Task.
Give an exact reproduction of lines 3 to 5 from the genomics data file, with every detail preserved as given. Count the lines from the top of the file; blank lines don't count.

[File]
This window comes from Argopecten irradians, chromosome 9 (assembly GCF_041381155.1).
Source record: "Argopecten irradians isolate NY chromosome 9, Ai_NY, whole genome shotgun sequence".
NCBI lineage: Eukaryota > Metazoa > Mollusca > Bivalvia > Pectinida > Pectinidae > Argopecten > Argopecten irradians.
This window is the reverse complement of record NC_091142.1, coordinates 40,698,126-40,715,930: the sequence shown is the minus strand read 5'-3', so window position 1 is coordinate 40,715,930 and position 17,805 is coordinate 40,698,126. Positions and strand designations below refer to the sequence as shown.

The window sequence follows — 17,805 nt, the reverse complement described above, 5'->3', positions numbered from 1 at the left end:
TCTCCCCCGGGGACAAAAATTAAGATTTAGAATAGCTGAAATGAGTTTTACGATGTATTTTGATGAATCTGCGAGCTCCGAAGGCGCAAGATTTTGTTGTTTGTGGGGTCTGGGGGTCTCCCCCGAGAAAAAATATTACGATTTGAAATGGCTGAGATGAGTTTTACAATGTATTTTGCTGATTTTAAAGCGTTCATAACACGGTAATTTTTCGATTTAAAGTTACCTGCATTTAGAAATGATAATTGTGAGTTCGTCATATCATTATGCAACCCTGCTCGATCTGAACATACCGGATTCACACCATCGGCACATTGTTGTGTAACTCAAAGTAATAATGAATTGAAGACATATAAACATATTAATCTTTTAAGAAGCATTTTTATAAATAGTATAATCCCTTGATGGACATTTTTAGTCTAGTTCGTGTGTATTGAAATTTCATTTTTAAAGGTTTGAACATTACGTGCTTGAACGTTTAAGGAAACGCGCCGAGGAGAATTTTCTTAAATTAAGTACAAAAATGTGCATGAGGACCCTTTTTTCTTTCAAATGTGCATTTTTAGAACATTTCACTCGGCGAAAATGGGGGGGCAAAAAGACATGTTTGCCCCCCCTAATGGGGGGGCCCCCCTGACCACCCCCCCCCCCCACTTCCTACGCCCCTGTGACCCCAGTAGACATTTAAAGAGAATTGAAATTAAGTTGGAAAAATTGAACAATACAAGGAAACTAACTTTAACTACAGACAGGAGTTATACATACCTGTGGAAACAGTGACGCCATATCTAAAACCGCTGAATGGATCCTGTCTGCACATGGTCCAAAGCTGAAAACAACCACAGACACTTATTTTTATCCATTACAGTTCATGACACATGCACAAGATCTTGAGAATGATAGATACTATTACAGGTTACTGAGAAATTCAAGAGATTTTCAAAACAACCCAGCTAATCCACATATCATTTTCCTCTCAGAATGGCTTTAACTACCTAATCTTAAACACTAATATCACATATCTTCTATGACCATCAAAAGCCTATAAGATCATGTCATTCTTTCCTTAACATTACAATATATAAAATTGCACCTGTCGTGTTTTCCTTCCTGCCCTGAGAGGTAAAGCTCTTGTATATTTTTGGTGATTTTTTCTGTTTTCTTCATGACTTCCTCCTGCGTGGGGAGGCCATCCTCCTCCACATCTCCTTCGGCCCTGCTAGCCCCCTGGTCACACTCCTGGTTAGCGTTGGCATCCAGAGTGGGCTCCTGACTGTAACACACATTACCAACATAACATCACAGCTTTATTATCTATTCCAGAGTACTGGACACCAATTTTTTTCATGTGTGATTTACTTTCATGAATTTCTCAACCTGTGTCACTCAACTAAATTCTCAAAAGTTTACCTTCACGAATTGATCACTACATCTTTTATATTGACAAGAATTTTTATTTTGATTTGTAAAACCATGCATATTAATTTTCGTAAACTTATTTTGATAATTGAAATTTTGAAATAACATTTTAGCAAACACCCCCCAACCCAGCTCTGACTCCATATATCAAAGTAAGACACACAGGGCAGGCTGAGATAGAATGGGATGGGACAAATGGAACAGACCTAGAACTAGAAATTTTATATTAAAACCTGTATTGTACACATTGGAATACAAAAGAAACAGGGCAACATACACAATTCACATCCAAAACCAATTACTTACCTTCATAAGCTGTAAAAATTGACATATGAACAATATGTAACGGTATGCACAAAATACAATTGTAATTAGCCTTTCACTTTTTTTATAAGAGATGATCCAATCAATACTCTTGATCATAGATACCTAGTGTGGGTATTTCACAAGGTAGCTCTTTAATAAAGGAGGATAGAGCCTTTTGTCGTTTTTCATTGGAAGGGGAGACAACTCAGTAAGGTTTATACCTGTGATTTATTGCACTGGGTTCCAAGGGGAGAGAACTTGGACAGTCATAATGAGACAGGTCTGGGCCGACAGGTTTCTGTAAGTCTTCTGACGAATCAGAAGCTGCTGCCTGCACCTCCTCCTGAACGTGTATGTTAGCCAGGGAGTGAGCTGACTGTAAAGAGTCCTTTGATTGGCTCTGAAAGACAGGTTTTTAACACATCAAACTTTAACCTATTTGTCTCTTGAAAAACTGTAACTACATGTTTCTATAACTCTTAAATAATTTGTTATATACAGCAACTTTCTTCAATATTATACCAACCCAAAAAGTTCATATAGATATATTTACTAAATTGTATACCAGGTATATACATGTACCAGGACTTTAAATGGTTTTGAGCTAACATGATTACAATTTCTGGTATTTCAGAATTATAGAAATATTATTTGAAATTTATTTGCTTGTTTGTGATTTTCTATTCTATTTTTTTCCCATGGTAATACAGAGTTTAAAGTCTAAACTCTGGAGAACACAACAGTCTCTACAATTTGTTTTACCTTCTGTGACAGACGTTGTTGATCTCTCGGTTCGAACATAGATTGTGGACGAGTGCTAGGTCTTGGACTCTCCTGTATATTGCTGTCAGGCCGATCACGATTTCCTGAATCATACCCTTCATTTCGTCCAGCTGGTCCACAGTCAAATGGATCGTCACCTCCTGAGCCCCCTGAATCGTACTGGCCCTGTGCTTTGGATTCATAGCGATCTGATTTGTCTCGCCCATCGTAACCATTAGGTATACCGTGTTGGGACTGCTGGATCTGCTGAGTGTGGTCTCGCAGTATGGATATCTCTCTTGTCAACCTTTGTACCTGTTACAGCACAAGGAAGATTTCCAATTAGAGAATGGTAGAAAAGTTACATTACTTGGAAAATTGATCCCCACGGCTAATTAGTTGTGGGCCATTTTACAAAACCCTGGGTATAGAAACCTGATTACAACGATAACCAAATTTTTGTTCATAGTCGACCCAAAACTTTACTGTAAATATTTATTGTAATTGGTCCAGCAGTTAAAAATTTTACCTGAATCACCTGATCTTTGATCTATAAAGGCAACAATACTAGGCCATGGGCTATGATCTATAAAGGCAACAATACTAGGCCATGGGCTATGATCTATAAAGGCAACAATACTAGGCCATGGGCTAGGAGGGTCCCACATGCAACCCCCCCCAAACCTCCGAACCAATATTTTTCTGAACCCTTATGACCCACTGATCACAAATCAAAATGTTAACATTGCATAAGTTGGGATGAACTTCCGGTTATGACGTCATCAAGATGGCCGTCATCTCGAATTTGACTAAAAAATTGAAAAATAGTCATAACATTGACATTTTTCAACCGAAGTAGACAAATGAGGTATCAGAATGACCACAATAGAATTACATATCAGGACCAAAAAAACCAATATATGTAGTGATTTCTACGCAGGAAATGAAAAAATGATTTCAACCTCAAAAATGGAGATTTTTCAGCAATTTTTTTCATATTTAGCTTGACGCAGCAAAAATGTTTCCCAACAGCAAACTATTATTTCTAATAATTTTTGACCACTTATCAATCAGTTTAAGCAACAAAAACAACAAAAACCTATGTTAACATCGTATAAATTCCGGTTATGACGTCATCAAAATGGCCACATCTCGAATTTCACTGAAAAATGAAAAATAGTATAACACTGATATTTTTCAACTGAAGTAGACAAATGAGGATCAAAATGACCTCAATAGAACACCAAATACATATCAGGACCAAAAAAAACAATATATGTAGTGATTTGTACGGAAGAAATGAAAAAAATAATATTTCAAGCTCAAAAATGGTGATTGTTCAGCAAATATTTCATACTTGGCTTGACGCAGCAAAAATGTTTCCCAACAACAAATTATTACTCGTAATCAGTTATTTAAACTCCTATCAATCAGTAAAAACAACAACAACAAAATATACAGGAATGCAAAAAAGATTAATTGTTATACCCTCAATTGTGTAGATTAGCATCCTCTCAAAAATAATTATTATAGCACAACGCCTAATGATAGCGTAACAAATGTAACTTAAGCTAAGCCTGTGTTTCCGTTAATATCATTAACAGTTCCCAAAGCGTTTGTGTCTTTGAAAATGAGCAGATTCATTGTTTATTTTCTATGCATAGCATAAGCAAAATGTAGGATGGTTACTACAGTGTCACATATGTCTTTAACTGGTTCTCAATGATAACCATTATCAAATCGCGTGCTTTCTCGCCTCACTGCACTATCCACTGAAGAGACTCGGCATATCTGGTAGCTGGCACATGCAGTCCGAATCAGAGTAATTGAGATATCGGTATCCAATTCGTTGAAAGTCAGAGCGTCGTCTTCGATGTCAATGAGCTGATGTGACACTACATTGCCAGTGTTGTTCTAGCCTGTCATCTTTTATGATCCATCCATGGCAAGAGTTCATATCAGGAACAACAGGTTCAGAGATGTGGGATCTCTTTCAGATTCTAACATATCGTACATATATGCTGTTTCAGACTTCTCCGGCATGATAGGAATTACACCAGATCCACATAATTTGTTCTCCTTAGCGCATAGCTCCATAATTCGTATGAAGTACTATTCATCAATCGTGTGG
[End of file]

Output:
NCBI lineage: Eukaryota > Metazoa > Mollusca > Bivalvia > Pectinida > Pectinidae > Argopecten > Argopecten irradians.
This window is the reverse complement of record NC_091142.1, coordinates 40,698,126-40,715,930: the sequence shown is the minus strand read 5'-3', so window position 1 is coordinate 40,715,930 and position 17,805 is coordinate 40,698,126. Positions and strand designations below refer to the sequence as shown.

The window sequence follows — 17,805 nt, the reverse complement described above, 5'->3', positions numbered from 1 at the left end: